Hansard November 21, 2013
Mr. Silver: I have a question for the Premier. After many years of dragging its heels and attempting to sell our publicly owned energy corporation to the private sector, the Yukon Party finally announced this summer that it was planning to expand our hydro generation. The Premier told local media in July that he wants to build a new hydro dam.Read more
Question re: Electrical rate stabilization fund
Mr. Silver: Earlier this week, I asked the minister responsible for energy about the new hydro projects. He didn’t want to talk about the new projects. After 10 years in office, the Yukon Party has no new hydro projects on the table ready to go. He did want to talk about rising energy rates inYukon. I welcome this conversation. We know that power rates will be increasing by close to 12 percent under this minister’s watch as a result of recent Yukon Utilities Board hearings. The interim electrical rebate provides residential customers with a maximum rebate of $26.62 per month for the first 1,000 kilowatt hours of power used. It is automatically applied to residential power bills.
The Yukon Party government rebate has been in place since 2009 and has been renewed annually in the last number of years. Given the recent 12-percent increase in bills, the need for this rebate is greater than ever. What is the future of this rebate? Will it go beyond March 31, 2014?Read more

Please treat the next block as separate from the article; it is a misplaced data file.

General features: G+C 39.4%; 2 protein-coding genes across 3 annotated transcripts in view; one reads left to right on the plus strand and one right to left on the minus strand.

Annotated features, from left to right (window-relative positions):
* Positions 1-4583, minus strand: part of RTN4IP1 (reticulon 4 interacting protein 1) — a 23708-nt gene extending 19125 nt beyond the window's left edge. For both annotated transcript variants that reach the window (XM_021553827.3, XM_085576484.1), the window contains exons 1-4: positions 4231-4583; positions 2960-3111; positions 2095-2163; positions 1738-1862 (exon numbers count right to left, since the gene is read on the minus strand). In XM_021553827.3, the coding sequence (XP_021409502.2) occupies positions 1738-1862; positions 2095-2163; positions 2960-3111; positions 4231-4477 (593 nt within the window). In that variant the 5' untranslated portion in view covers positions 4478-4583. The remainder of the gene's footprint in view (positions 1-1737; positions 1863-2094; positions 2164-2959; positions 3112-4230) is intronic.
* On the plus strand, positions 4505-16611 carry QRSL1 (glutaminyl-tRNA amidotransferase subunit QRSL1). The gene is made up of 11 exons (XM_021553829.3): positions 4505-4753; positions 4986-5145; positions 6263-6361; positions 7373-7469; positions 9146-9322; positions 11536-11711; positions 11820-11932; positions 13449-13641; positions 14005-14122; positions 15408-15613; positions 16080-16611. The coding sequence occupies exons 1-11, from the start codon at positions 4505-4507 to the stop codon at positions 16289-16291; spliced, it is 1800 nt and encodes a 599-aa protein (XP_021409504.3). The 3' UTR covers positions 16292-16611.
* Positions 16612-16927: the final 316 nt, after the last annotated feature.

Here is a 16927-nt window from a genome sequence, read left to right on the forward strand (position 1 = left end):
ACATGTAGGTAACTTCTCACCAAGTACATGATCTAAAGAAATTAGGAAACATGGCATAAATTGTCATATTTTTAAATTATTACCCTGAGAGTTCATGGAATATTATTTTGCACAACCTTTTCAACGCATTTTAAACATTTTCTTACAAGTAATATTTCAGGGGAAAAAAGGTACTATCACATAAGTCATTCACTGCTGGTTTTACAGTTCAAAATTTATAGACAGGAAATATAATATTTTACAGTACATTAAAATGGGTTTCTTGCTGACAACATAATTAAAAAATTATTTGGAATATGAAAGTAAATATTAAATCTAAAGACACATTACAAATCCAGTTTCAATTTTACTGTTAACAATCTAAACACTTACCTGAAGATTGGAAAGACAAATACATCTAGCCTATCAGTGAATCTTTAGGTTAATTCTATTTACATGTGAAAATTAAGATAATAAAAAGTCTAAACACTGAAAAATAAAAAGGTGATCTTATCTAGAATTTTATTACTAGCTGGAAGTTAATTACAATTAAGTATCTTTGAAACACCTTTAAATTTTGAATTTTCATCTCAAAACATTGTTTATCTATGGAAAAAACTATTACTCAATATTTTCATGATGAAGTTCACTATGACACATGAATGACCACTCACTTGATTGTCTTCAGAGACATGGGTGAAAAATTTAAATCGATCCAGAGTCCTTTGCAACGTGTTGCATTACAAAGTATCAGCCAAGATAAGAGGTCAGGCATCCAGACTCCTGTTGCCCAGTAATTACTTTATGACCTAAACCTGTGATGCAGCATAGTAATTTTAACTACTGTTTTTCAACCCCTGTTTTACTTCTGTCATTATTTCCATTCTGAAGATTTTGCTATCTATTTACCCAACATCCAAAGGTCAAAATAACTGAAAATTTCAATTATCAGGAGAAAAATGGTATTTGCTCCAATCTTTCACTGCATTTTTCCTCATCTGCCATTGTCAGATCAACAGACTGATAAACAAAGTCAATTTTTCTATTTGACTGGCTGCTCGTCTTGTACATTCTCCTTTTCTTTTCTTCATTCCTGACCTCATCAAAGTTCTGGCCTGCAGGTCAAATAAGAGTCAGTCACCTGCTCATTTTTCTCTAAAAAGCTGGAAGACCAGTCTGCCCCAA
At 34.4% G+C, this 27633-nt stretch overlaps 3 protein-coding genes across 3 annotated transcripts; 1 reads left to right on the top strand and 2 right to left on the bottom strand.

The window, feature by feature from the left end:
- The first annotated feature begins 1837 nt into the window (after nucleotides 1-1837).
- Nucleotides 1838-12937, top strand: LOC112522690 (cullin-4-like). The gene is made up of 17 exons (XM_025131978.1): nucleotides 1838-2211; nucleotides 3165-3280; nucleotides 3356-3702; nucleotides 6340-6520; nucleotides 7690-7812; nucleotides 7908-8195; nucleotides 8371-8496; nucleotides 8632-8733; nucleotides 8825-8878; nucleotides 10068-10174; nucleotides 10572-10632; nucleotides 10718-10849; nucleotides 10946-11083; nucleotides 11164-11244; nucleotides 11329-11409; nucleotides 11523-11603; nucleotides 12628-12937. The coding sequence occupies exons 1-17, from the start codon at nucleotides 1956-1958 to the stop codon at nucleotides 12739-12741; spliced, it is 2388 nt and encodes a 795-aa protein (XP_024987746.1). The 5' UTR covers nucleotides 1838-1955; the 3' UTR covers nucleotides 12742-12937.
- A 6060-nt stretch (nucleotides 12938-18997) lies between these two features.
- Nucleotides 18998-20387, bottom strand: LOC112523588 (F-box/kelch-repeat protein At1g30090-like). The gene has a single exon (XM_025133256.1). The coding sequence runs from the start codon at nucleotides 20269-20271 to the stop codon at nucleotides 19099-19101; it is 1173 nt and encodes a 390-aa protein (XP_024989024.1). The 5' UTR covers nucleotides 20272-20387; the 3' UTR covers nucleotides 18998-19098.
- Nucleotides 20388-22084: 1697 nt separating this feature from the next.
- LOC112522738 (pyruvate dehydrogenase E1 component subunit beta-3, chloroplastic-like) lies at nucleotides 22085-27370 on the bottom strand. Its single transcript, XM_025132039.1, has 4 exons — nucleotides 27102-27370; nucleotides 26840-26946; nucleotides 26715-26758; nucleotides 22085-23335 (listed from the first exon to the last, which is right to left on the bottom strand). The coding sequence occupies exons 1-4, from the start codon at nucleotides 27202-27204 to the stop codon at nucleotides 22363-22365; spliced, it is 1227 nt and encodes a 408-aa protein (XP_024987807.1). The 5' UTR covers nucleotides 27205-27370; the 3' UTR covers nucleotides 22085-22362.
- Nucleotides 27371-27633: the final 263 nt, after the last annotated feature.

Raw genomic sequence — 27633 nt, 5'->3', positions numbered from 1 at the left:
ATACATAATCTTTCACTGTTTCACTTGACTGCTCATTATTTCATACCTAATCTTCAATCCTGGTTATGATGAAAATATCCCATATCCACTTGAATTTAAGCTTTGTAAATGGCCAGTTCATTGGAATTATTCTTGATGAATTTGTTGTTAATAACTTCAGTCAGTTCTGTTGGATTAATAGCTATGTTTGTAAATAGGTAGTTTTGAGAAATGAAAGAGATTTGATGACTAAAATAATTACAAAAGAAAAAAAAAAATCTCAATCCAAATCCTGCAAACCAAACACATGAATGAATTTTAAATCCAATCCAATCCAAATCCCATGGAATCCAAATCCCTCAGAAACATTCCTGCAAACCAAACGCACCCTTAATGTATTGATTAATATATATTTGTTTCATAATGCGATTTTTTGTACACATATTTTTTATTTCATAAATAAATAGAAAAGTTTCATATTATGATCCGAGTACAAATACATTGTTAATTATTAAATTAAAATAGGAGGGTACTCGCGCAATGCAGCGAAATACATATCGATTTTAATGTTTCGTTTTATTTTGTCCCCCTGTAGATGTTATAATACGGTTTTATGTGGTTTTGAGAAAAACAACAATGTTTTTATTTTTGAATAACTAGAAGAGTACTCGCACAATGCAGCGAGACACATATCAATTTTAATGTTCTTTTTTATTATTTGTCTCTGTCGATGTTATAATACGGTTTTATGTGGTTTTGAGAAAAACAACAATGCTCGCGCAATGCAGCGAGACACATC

Question re: Energy supply and demand
Mr. Silver: Mr. Speaker, we have had many discussions this spring about the government’s failure to plan for an energy cliff that Yukon is about to go over. Demand is rising when our supply can’t keep up. This lack of planning has left the government scrambling to keep up and has resulted in Yukoners paying higher electricity bills. The government is now moving ahead with plans to burn natural gas to try and address this problem. It’s better than diesel, but it’s certainly not a green fuel. A lack of planning has left us with no other options. The minister told this House a short time ago, “We do have a commitment to continue to pursue the development of hydro projects.” This is something we can support, Mr. Speaker.
Other than the project in Skagway that we’ve already discussed and is years away, what hydro project is the government pursuing and when might it be ready?Read more
Mr. Silver: Mr. Speaker, in a recent article in the local newspaper, the Premier was asked about the potential of opening the Victoria Gold mine near Mayo.
The original plan for the mine was to tie into the existing power grid. However, the Premier told the paper that there is now a second option on the table: having the mine generate its own power by burning diesel or possibly a diesel-natural gas mix, and I quote: “Those two options are still on the table and being discussed by the company and officials as well”. The article goes on to say that, according to the Victoria Gold president, the company has no plans to generate its own power, “No, it’s still our intention to tie into the grid. We’re actually not permitted to have our own power system, so we’re working very closely with Yukon Energy Corporation to tie into the grid and have them provide power.”
The company and the Premier seem to be in contradiction with each other here, and I just want to know: Does the Premier stand by his comments, or does he want to correct the public record?Read more